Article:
Laura Beier Apr 6, 2021 8:00:00 AM 9 min read

BETA Alum Puts Mamas in the Driver’s Seat

It was December 2018 — there were 7.6 million unfilled jobs and only 6 million people looking for work, yet moms were still struggling to find work. Mary Kay Ziniewicz, who had been sitting on an idea to solve this problem for years, looked at her daughter and said, “I have to do Bus Stop Mamas.”

In just a few hours, her 12-year-old daughter built her a website and Bus Stop Mamas was alive and kicking, and the marketplace for businesses to meet off-the-market talent was born. 


How it all started

The idea for Bus Stop Mamas came from a time when Ziniewicz and her partner decided to make a necessary shift—her partner, who was the stay-at-home parent for their daughter, needed a change. He, like many parents who stay at home, wanted to contribute to the household income, be around adults, and to exercise other talents.

So Ziniewicz moved her business at the time in-house, and her partner returned to his career. It was at this time she got to stand at the bus stop with her 10 year old daughter, along with the other moms and kids in the neighborhood. 

“I thought, ‘businesses need this talent, and these moms want to work’” Ziniewicz said. She recognized the obstacles preventing moms from returning to their career—their kids’ flexing schedules, the automated tracking systems on job sites that can’t see talent, and the 9 to 5 work culture— so she designed a new labor force platform that blends business with moms’ schedules. 

Prior to the pandemic, 43 percent of women in the U.S. exited their career after their first child was born, she explained. In September of 2020 alone, over 865,000 women left the workforce to take care of their kids. In total in 2020, the U.S. saw 2.1 million women leave work to care for their family. 

“We have real clear data about who cares for the family,” she said. “Moms are all different — different values, different kids, different support systems, different parenting styles — but there is a common thread that binds us. We all want the very best for our children.”

How moms get there is different for everyone, but the Bus Stop Mamas model is designed for every mom to achieve balance in a way that works for her. The model is designed for business success too, as businesses gain access to off-the-market talent quickly and affordably. 

“[We’re] challenging the perceptions of who ‘Mama is’ and what she is capable of—’Mom’ has enormous value to business, family and community,” Ziniewicz said. “Bus Stop Mamas is a movement and a business.”

Told they couldn’t be both, she came back with her startup’s mission to make every mom know she is valued and truly the most vital part of the economy. “The truth is, without mom, there is no supply chain—no Mamas, no people!”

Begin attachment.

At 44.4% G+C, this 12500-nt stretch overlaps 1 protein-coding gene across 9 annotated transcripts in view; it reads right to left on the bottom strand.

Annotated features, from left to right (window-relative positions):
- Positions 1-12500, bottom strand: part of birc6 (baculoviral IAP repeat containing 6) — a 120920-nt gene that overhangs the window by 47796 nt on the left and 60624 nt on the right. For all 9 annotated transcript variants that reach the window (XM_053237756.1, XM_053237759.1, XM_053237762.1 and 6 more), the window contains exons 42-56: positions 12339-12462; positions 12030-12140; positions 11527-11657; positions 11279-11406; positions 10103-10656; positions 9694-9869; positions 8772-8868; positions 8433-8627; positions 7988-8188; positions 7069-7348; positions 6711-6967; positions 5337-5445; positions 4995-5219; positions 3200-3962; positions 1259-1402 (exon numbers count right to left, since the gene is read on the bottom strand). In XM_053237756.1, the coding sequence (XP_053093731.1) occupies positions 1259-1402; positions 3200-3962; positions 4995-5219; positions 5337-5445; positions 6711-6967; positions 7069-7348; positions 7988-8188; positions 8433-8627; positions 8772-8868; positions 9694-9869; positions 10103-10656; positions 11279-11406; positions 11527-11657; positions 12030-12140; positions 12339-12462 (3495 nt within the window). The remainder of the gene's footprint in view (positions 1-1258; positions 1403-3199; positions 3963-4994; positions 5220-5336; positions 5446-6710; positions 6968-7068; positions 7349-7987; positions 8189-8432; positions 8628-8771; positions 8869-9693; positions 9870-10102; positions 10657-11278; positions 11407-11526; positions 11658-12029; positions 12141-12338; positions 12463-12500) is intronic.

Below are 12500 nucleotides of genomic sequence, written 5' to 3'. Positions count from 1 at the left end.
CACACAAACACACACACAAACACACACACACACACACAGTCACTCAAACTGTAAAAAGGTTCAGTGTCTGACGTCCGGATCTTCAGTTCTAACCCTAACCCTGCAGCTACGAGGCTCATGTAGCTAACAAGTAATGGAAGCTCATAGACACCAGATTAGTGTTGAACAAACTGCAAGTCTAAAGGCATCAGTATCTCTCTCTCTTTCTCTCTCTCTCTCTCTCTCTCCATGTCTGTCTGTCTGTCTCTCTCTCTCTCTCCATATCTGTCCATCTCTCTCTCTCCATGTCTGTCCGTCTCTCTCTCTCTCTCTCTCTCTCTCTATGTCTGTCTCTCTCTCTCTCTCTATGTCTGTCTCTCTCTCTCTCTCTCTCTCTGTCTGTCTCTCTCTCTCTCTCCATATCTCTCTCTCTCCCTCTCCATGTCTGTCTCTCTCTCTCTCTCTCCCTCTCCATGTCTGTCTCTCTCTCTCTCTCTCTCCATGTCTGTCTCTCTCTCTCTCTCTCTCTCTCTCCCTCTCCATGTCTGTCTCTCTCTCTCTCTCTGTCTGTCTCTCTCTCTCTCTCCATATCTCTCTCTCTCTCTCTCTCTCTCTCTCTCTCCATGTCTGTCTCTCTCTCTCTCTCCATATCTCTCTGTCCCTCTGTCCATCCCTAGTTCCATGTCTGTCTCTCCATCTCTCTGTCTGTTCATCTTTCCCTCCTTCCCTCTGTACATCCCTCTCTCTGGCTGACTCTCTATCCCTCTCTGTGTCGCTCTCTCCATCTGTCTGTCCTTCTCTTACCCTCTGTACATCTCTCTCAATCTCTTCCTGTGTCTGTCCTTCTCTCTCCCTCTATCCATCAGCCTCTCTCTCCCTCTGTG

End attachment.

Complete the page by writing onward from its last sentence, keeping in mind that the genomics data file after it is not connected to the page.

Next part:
How it works

First, businesses post jobs on the Bus Stop Mamas website platform, knowing they will be reaching a primarily-female population who seek flexible work arrangements: Most of the parents in the network have gaps in their resume, and seek temporary, part-time, or full-time work. The job posts go out once a week to a network of about 5,000 parents. 

Using a tech platform, Bus Stop Mamas puts job-seeking moms in direct contact with businesses looking to hire. Eliminating the AI feature, the platform includes an “introduce me” button that instantly introduces her to the decision maker.

“We put mama in the driver seat, Ziniewicz said. “She is selecting positions that meet her skill set, fit her interests, and that meet her schedule.”

She explained that the process is designed to remove all barriers between candidate and business. There are no black holes and businesses gain instant access to off the market talent that they need. Currently, when a business hires a Mama, that’s when Bus Stop Mamas gets paid, but the company is moving to a subscription model on May 1, 2021.

“Until now, Women were offered two options: Plan A, stay home with the kids and Plan B, go to work and pay someone to watch the kids. Bus Stop Mamas offers Plan C: Moms way,” she said.


Benefits of BETA

As part of the Fall 2019 BETA Cohort, Bus Stop Mamas won the Fall Showcase. “It was an amazing experience for us,” she said. 

The booth was full of moms in the network holding “Mama” picket signs, sharing their personal experiences with BETA Showcase guests. 

“As a result of BETA Showcase, we received a lot of media attention that served us well, and propelled us to a new level in startup development,” Ziniewicz said.

While going through the BETA Cohort provided her startup with solid resources and business information, her favorite part is continuing to connect with the community.

“The absolute best part of being a BETA alum is that I continue to build relationships with awesome people in the BETA community who care,” she said. 


Learn More

BETA Showcase

Showcase is a science fair for startups, where tech enthusiasts, reporters, investors, and the general public meet with founders from a dozen of the top emerging companies. The Spring 2021 BETA Showcase takes place on April 15, 2021 from 3-5pm on Hopin.


Bus Stop Mamas 

Mary Kay Ziniewicz is the founder of Bus Stop Mamas, a platform that connects companies to moms looking for flexible work. Learn more about them here. 


About BETA:

BETA is a 501(c)(3) organization that develops Minnesota’s next generation of business leaders by inspiring and educating first-time founders. The BETA Group nurtures startups and small businesses with great scalability potential, so they can grow to become our next Fortune 100s. Learn more.